"Most hard drug addicts start with tobacco and alcohol, not marijuana. I have friends who consider marijuana 'the exit drug' because it helped them recover from dependence on alcohol and other addictive, deadly substances."


Lock, stock, and barrel reform of marijuana laws in our country is, at core, not a political issue, but one of personal health. That it has become politicized is a testament to how no shortage of 'civic servants' seek to manipulate a quintessentially private matter for public gain. I do not regard driving the criminalization of marijuana into the back pages of history as anything relative to politics, but rather culture; at both the personal and group levels.


Recently, I spoke with Paul Armentano, deputy director of NORML, about where cannabis stands in the American story. Some of our conversation is listed below.


****

Joseph Ford Cotto: In a societal context, what is the biggest hurdle which remains for marijuana legalization from coast to coast?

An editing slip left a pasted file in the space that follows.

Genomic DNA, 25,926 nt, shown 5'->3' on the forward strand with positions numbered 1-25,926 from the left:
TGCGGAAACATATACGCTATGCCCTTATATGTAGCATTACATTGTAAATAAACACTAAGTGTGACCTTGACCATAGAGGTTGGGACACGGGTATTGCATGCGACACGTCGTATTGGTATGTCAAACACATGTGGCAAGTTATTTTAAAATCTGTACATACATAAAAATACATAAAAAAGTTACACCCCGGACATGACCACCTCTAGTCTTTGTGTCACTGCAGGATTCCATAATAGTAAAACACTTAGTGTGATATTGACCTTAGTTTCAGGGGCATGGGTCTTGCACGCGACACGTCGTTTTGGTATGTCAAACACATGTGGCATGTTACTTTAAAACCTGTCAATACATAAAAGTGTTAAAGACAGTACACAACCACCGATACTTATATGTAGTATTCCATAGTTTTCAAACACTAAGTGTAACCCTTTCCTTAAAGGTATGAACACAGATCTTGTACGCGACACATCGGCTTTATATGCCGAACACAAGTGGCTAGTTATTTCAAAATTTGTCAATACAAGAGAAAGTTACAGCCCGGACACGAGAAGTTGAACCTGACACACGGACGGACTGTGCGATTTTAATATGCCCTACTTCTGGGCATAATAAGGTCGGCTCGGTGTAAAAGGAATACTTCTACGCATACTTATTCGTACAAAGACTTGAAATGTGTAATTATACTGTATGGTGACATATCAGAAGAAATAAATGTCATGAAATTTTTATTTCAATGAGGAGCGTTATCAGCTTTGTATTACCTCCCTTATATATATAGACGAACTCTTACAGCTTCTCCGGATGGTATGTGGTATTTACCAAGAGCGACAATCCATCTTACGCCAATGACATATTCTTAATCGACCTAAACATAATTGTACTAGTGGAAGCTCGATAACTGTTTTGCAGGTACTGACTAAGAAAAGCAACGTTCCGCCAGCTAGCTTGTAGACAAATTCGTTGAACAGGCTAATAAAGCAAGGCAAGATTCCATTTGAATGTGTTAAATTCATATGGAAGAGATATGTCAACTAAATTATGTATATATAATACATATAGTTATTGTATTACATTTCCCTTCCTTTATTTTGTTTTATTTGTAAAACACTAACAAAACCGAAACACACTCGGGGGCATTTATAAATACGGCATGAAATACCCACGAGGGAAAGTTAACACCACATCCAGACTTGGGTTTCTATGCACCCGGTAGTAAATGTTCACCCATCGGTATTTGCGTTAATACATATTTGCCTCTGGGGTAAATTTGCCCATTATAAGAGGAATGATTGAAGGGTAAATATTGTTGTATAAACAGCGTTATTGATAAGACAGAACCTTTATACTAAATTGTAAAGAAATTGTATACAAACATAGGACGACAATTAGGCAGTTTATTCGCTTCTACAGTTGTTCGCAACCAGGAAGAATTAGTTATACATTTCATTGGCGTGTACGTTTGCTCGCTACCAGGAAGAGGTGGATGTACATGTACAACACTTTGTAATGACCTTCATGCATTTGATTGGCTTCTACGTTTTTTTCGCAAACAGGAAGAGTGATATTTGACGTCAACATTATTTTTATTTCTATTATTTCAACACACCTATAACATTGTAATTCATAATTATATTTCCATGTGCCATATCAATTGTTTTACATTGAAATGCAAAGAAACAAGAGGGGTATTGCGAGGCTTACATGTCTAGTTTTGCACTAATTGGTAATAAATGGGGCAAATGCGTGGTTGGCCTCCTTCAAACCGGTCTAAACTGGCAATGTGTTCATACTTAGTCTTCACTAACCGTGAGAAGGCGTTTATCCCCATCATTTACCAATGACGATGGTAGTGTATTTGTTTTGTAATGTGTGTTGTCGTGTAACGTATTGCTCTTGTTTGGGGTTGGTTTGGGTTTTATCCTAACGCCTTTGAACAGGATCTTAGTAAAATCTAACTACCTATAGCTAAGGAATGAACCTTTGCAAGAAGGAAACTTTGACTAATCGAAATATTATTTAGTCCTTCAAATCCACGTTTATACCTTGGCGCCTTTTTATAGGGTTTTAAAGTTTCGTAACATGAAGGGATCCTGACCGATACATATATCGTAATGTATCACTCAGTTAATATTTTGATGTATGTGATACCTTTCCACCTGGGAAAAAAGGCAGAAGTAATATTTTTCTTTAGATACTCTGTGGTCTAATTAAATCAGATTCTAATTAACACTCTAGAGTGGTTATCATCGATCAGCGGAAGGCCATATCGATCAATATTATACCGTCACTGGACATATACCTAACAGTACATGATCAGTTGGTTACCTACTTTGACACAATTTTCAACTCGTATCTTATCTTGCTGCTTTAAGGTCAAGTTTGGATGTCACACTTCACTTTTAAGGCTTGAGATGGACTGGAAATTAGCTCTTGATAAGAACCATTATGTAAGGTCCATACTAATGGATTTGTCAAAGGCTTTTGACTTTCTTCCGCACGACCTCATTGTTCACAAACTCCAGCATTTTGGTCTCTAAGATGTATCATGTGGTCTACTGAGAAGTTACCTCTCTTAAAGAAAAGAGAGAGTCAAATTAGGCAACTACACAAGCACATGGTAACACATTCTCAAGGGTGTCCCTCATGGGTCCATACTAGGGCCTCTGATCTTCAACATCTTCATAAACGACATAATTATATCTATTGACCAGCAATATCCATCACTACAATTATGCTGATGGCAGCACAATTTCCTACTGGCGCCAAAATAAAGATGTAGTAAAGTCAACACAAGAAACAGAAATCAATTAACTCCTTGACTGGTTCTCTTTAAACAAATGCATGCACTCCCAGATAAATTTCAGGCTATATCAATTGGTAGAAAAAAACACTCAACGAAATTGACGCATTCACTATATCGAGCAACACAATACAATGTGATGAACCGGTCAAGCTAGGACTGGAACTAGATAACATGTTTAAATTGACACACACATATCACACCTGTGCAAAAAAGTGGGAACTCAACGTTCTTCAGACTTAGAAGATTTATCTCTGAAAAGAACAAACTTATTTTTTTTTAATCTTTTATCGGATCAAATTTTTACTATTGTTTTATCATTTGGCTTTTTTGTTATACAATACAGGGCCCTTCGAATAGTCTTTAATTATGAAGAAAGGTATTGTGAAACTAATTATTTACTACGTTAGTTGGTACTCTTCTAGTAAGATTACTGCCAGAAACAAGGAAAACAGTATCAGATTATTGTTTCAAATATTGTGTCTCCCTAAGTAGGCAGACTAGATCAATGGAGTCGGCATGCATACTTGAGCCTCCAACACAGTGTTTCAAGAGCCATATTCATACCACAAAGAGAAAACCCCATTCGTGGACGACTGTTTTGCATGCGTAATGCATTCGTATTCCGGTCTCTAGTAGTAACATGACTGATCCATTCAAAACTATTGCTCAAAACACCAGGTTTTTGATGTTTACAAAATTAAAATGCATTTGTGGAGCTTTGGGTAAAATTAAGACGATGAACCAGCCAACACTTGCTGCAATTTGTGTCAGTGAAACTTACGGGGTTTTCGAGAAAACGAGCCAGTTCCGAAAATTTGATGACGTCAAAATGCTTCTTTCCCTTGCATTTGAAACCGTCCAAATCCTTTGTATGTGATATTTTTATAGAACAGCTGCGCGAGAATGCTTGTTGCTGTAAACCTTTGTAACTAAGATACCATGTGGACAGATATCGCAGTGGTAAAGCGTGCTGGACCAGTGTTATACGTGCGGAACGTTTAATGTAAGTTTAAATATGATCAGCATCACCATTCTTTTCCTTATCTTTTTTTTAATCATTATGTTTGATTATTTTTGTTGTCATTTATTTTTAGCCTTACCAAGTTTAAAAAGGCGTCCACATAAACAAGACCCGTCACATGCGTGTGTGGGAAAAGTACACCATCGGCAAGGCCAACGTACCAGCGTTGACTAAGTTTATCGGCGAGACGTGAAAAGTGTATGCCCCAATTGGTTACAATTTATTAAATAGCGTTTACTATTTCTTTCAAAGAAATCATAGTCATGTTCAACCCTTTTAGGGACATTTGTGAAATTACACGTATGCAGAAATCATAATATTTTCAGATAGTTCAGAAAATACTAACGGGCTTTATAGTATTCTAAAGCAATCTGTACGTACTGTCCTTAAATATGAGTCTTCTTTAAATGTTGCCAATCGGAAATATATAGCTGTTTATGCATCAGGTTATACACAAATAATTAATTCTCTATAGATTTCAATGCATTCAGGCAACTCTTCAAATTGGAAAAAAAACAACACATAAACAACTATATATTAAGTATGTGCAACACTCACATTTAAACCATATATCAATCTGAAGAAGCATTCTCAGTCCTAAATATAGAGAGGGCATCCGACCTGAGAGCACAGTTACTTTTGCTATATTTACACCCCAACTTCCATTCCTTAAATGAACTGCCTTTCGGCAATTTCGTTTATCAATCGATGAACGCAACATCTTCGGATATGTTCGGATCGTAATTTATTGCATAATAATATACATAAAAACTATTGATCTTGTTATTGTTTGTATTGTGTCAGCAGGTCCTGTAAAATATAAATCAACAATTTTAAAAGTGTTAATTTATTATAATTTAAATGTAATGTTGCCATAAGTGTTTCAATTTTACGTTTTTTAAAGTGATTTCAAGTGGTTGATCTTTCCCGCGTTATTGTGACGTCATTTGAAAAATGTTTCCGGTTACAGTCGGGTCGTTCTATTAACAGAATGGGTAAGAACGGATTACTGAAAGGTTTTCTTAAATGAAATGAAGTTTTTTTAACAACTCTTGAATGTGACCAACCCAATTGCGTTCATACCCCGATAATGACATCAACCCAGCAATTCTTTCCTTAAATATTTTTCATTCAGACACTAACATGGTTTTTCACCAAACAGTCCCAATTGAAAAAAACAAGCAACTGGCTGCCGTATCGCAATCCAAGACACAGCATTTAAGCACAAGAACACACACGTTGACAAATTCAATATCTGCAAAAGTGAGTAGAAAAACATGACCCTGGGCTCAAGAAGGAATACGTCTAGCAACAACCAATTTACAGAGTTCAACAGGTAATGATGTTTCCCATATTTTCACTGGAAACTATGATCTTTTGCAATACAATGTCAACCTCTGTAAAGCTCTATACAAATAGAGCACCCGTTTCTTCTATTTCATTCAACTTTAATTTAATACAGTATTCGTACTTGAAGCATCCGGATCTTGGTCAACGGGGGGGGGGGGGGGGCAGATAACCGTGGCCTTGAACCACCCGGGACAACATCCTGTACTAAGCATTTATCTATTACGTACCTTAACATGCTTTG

Paul Armentano: As is the case when fighting for any sort of political or cultural change, our primary hurdles remain willful ignorance and political inertia – two of the more difficult obstacles to overcome.

Marijuana legalization is not inevitable. These sort of societal and legal changes only occur when advocates are passionate and vigilant. Those who opine in favor of the status quo remain powerful enemies. In this past election cycle, special interests representing the prison industry, the alcohol and beverage industry, the pharmaceutical industry, and legalized gambling donated millions of dollars in efforts to defeat statewide cannabis legalization measures.